TV Archiving: a blog about online video and the future of broadcasting.
TV Guide (UK): daily TV schedules from The Guardian newspaper.
Digital Spy: UK entertainment and media news. Good Big Brother coverage in the months when that is running.
Billie Hayes On-line: homepage of fabulous Billie Hayes, who played 'Witchipoo' in the psychedelic 1970's children's TV series H.R.Pufnstuff. One of my favourite TV characters when I was a kid! Did you know she also appeared as a very similar-looking witch in an episode of Bewitched?
The studio owned lots, backlots and ranches: photos and info about the studio backlots in Hollywood and England, over the years.
Dr Who Bloopers List: a massive list of all the mistakes in the TV series Dr.Who.
BBC: homepage of the UK's public service broadcaster.
British Pathe: the whole of the British Pathe news archive is now available to watch online. News and films going back more than 100 years.
MovieFlix: public domain movies. You'll need an inexpensive subscription for a lot of the films but there is much free stuff too.
ifilm: videos of all kinds - news, viral, sport, film, comedy. Mainly American.
The Internet Archive: a huge collection of movies online, including the Prelinger Archives of 48,000 'ephemeral' (advertising, educational, industrial, and amateur) films. Don't miss hilarious period-pieces such as 'Perversion For Profit' (be warned... looking at homosexual images may turn you that way!). And 'Are You Popular?' -- which shows the differences between 'good' and 'bad' girls... Many of these films are not copyrighted and, if you're into making your own non-commercial videos, the archive actively encourages you to use clips.
FSTV: site for the US TV station Free Speech TV. With many videos to watch online in RealMedia format.
Craig's List: free, non-profit service with categories for many major cities worldwide.
BuyIndies: this site provides distribution for all kinds of otherwise hard-to-find independent and vintage films.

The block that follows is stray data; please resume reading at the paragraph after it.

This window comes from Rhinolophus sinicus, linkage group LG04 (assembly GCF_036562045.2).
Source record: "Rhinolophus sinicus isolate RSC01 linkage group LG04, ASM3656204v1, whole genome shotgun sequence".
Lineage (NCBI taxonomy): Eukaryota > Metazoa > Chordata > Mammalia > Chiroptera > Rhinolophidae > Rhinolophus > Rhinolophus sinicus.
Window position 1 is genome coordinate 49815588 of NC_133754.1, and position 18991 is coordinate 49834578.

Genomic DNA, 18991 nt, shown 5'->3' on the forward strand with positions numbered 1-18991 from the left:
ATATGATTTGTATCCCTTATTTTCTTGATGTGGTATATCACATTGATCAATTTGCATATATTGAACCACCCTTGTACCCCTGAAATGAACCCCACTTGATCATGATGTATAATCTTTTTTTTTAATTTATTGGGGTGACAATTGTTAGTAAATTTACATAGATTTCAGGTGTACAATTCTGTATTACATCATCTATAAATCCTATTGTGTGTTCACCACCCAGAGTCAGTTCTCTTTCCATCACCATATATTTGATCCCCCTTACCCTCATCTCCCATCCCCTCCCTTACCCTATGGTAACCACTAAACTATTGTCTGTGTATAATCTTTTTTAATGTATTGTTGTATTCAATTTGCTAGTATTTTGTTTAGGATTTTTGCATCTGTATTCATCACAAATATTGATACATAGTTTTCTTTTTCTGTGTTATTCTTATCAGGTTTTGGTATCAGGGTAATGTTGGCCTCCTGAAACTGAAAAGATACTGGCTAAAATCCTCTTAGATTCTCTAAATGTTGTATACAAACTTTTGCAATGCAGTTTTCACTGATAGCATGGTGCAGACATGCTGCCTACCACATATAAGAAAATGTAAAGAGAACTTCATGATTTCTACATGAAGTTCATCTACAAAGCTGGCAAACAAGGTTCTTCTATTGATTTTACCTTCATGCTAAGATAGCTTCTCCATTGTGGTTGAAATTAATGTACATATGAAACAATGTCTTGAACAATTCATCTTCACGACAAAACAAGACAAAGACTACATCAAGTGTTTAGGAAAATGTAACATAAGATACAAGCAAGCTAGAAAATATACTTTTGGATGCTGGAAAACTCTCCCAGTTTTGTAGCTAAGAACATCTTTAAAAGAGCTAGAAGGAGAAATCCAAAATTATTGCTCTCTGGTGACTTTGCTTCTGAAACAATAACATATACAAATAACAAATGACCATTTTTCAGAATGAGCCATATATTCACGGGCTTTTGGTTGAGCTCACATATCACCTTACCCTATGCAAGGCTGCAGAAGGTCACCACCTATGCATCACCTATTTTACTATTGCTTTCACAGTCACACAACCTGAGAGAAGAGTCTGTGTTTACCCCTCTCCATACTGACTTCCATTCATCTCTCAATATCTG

Ban Trans Fats: read about trans fat -- the worst kind of fat -- which manufacturers load into many foodstuffs.
The Vegan Society: how to live on a meat and dairy-free diet.
VideoHelp.com: reviews and how-to-do-it guides. How to make your own DVDs or back-up existing discs. Tools and techniques for video capture and conversion between different video formats. Genuine user reviews of DVD players, recorders and writers. Discussion forums.
DV FAQ: lots of useful info about digital video.
QueerYouthNet: great British resource for young people. It has members all over the country and active groups established in London, Birmingham and Manchester.
GayMafiaWatch: as in mainstream life, there are LGBT businesses and organisations that are good and others that are not-so-good. As British society has become more gay friendly over the last decade, some of the more dodgy people have been able to flourish without too much scrutiny. However that is beginning to change. GayMafiaWatch looks into some of the hypocrisy, backscratching and seedy money grabbing.
Gay Monitor: campaigning for LGBT rights.
Young Gay America: a resource for young gay men and women.
Imaan: social support group for lesbian, gay, bi, transgender Muslims, and their friends, families and supporters.
kaffequeeria: alternative gay events in Manchester.
Adam & Andy: if you like comic strips, don't miss this. Updated every Sunday, it follows the life of two gay men. Funny and sexy too.
The Tomb of Niankhkhnum and Khnumhotep: read about this ancient Egyptian tomb that was built for two men who were manicurists in the palace of the king.
The Other Stream: read about David's obsession with the history of the US supermarket (especially Safeways). Follow his road-trips and his love/hate relationship with San Francisco where he lives.
Uncle Donald's Castro Street: a fascinating site with hundreds of photographs recording gay life in San Fancisco from the 1960's to date.